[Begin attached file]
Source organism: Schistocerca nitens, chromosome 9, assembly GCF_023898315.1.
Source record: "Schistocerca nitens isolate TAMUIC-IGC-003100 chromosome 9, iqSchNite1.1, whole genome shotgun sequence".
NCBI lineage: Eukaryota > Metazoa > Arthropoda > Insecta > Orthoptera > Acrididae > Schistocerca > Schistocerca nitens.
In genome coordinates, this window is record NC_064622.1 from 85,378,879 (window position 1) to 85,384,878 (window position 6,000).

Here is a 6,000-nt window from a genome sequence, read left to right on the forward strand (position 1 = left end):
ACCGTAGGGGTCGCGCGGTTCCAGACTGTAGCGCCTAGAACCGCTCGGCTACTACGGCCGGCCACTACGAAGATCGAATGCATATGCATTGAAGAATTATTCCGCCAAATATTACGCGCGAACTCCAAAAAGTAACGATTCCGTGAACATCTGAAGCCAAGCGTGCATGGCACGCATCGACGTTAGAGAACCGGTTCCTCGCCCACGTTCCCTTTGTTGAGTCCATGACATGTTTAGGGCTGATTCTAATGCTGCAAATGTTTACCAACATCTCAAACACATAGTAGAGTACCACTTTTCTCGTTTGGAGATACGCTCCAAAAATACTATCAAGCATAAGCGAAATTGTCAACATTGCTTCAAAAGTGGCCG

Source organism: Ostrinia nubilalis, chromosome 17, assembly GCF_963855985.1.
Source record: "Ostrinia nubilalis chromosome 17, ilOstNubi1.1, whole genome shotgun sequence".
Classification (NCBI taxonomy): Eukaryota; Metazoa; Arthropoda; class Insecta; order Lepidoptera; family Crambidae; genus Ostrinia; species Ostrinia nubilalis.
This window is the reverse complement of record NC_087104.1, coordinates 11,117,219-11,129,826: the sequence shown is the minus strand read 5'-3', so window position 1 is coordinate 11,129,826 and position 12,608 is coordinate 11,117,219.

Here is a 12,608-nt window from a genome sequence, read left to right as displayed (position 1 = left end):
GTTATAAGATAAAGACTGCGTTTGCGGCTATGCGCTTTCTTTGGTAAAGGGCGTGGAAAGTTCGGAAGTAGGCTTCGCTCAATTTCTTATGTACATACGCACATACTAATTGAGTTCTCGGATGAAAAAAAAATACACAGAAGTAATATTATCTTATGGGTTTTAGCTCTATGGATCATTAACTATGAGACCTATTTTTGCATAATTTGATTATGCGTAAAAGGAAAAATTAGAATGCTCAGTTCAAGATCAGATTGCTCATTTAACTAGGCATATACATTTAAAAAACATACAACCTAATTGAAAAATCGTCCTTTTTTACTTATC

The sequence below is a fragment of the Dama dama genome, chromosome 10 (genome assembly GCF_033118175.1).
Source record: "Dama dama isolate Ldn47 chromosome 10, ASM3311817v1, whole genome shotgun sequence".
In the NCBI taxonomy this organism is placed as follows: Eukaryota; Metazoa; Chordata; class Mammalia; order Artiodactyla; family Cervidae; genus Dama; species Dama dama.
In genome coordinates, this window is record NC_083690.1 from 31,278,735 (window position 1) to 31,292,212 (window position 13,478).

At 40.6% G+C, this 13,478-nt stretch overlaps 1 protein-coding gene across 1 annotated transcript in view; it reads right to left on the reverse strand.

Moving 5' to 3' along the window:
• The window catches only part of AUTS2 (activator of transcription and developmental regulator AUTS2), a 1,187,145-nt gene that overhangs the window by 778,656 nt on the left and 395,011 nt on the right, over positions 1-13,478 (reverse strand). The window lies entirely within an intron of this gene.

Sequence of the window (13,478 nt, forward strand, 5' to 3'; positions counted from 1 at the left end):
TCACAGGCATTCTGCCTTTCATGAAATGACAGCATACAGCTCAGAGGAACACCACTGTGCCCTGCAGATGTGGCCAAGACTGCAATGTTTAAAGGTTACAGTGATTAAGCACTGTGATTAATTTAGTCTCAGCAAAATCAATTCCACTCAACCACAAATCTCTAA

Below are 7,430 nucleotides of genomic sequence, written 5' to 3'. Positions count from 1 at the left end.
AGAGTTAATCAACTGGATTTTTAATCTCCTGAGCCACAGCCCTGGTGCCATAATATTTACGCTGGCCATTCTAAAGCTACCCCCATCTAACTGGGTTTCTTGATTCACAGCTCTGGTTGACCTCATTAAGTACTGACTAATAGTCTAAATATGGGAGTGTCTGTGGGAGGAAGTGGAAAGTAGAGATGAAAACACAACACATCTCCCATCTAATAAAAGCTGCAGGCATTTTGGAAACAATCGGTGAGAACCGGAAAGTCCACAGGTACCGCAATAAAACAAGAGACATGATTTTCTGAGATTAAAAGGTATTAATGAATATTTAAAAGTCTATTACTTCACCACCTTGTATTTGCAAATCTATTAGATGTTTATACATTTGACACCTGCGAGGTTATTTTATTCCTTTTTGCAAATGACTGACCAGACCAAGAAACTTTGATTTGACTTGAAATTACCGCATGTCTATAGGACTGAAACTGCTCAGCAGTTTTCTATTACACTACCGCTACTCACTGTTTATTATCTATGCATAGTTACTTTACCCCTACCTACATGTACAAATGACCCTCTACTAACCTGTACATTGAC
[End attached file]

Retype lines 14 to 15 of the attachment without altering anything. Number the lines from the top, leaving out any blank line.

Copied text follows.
Source record: "Dama dama isolate Ldn47 chromosome 10, ASM3311817v1, whole genome shotgun sequence".
In the NCBI taxonomy this organism is placed as follows: Eukaryota; Metazoa; Chordata; class Mammalia; order Artiodactyla; family Cervidae; genus Dama; species Dama dama.